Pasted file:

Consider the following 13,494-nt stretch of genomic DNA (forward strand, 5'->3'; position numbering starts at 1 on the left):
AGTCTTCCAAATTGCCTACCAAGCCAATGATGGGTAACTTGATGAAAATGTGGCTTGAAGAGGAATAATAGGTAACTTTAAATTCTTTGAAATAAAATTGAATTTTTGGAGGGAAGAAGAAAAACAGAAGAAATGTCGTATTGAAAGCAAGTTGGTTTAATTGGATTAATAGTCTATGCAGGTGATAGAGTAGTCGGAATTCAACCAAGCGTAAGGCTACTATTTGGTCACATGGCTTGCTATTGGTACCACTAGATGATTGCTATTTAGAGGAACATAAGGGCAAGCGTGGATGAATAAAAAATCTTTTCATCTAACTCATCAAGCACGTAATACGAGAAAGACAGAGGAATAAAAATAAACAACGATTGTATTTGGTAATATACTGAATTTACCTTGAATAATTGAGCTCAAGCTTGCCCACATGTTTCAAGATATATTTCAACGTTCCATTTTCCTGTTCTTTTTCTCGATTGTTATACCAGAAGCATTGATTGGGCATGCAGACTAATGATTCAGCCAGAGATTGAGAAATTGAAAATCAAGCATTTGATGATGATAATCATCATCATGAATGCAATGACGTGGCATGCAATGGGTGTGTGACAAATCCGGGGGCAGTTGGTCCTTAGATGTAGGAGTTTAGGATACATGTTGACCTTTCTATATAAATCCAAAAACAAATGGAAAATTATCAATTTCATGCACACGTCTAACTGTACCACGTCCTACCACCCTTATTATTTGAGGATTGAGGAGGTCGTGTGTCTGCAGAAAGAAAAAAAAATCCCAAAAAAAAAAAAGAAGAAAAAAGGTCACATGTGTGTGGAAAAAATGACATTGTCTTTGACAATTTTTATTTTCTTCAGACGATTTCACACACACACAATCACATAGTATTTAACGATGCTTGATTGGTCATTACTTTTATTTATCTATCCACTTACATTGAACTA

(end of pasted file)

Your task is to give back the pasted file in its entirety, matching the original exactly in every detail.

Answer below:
Consider the following 13,494-nt stretch of genomic DNA (forward strand, 5'->3'; position numbering starts at 1 on the left):
AGTCTTCCAAATTGCCTACCAAGCCAATGATGGGTAACTTGATGAAAATGTGGCTTGAAGAGGAATAATAGGTAACTTTAAATTCTTTGAAATAAAATTGAATTTTTGGAGGGAAGAAGAAAAACAGAAGAAATGTCGTATTGAAAGCAAGTTGGTTTAATTGGATTAATAGTCTATGCAGGTGATAGAGTAGTCGGAATTCAACCAAGCGTAAGGCTACTATTTGGTCACATGGCTTGCTATTGGTACCACTAGATGATTGCTATTTAGAGGAACATAAGGGCAAGCGTGGATGAATAAAAAATCTTTTCATCTAACTCATCAAGCACGTAATACGAGAAAGACAGAGGAATAAAAATAAACAACGATTGTATTTGGTAATATACTGAATTTACCTTGAATAATTGAGCTCAAGCTTGCCCACATGTTTCAAGATATATTTCAACGTTCCATTTTCCTGTTCTTTTTCTCGATTGTTATACCAGAAGCATTGATTGGGCATGCAGACTAATGATTCAGCCAGAGATTGAGAAATTGAAAATCAAGCATTTGATGATGATAATCATCATCATGAATGCAATGACGTGGCATGCAATGGGTGTGTGACAAATCCGGGGGCAGTTGGTCCTTAGATGTAGGAGTTTAGGATACATGTTGACCTTTCTATATAAATCCAAAAACAAATGGAAAATTATCAATTTCATGCACACGTCTAACTGTACCACGTCCTACCACCCTTATTATTTGAGGATTGAGGAGGTCGTGTGTCTGCAGAAAGAAAAAAAAATCCCAAAAAAAAAAAAGAAGAAAAAAGGTCACATGTGTGTGGAAAAAATGACATTGTCTTTGACAATTTTTATTTTCTTCAGACGATTTCACACACACACAATCACATAGTATTTAACGATGCTTGATTGGTCATTACTTTTATTTATCTATCCACTTACATTGAACTA